We have already given first impressions on the Government response to the “Get Britain Cycling” report . After the dust has settled from the Parliamentary debate on the report, it’s time to take stock. The bitter truth is that there is a contradiction between Government pro-cycling rhetoric and what it is actually prepared to support, with fundamental ideological and institutional barriers in place to prevent genuine support for cycling.
The Parliamentary Debate
It’s gratifying to see that 100 MPs turned up to the debate, with support given to the Get Britain Cycling report:
The debate ended with an unopposed vote in favour of the motion “That this House supports the recommendations of the All-Party Parliamentary Cycling Group’s report ‘Get Britain Cycling’; endorses the target of 10 per cent of all journeys being made by bike by 2025, and 25 per cent by 2050; and calls on the Government to show strong political leadership, including an annual Cycling Action Plan and sustained funding for cycling.”
But as the CTC put it: “Unfortunately the vote is not binding on the Government!”
It may seem churlish, but I have been listening to government ministers proclaiming their support for cycling since 1984, since when we have witnessed a massive increase in – motoring.
Lots of positive (and, it has to be said, some misguided) contributions in a debate may well assist further pushes for cycling as part of sustainable transport policy and reducing road danger. To be part of that push I joined the cyclists in the demonstration that London Cycling Campaign organised outside while the debate occurred:
(Note the meaningful slogan)
SO WHERE IS THE GOVERNMENT WITH REGARD TO CYCLING?
Let’s briefly refer to four key areas, with a more detailed look at funding:
Professionals and campaigners are used to central Government going on about the importance of the local in making decisions. In effect this tends to mean that:
(a) Responsibility and necessary support for sustainable transport is shifted away from those who have the real power and resources.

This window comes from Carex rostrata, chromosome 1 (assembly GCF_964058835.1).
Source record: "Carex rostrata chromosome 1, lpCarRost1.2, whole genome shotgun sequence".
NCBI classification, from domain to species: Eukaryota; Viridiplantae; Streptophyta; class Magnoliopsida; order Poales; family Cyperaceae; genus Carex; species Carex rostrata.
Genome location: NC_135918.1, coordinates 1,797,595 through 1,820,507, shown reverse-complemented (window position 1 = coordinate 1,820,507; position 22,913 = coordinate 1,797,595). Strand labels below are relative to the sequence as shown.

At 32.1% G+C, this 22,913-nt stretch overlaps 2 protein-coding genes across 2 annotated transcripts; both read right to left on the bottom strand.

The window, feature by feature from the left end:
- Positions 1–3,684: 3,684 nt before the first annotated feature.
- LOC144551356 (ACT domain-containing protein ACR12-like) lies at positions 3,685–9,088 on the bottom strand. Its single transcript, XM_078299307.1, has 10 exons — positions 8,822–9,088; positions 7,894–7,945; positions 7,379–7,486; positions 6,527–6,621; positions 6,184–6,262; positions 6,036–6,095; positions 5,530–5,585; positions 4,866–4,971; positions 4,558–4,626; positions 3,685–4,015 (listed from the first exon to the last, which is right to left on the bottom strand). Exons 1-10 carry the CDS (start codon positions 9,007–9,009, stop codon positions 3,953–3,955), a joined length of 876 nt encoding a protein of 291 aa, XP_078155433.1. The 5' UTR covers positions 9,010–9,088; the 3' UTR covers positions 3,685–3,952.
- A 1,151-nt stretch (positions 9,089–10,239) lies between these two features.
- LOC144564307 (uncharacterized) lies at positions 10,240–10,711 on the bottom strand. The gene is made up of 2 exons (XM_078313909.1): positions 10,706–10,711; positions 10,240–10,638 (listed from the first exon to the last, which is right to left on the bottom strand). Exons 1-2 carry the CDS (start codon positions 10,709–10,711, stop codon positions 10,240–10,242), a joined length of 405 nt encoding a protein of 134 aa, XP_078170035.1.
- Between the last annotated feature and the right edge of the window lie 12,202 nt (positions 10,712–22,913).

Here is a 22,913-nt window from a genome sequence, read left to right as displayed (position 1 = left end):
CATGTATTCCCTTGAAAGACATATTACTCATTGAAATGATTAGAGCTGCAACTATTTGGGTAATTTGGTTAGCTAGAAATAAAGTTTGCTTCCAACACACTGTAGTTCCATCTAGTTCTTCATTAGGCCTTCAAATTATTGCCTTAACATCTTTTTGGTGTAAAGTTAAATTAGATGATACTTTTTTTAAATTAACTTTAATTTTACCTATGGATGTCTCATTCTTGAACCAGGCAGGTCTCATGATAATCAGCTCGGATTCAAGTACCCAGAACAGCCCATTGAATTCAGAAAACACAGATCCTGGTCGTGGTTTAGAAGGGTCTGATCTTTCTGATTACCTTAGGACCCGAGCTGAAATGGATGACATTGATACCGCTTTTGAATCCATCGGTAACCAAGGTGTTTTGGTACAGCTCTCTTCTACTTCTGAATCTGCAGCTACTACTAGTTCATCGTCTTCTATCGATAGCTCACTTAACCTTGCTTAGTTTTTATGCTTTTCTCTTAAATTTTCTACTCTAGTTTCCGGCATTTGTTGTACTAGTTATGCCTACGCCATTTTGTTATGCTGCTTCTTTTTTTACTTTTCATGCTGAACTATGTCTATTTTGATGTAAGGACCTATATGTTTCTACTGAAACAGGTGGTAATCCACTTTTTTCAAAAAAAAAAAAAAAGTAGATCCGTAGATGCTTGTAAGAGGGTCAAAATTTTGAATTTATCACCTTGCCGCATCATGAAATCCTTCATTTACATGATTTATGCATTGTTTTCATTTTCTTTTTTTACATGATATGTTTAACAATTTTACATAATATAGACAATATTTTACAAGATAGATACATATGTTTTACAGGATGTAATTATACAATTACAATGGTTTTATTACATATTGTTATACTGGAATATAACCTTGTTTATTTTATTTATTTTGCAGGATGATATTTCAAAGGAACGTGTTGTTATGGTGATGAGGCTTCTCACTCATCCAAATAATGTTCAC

(b) Where local decisions are made in a progressive way, pressure from the centre – despite the rhetoric of localism – will tend to minimise their prospects of success.
Probably the most obvious area of failure, this needs looking at in a little more detail.
Commentators on the Government response to “Get Britain Cycling” have highlighted the fact that the minimal investment in cycling is for limited periods in limited areas. This is in strong and stark contrast to the amounts of money put in to promoting motor vehicle transport (this is what “investing in roads” generally means). It is in strong contrast to the long and sustained time periods of pumping money into building infrastructure for cars and lorries. For example, in their typically super-polite way, the CTC point out:
“CTC and other cycling groups welcomed the Prime Minister’s support for cycling and his effective endorsement of the figure of £10 per head of annual spending on cycling. CTC has long regarded this as the minimum needed to start catching up with continental levels of cycle use. However CTC also pointed out that his actual spending commitment covers just 1/10 of Britain’s population for 2 years, (my emphasis) and that substantially increased funding is now needed for several years, if local authorities and others are to develop the organisational capacity, the funding programmes and the cycle networks needed to substantially boost cycle use over the longer term.”
But it gets worse. This should all be looked at in the context of the Government’s pro-car and pro-lorry road building . And also the promotion of the £42 billion High Speed Rail Two.
It can also be looked at in the context of items which tend to slip under the radar. For example, this year the £500 million donation by our Government (admittedly over ten years) to the automotive industry to, well, help it. So much for leaving things to the market.
Or what about the cancellation of the fuel tax accelerator in the last budget? By cancelling the pathetically small 3p per litre increase, the Government saved a typical motorist some £20 per annum – the equivalent of some 40 miles’ driving costs. That lost the exchequer some £500 million per annum – exactly the sort of sum which has been agreed to be necessary for ring-fenced cycling funding.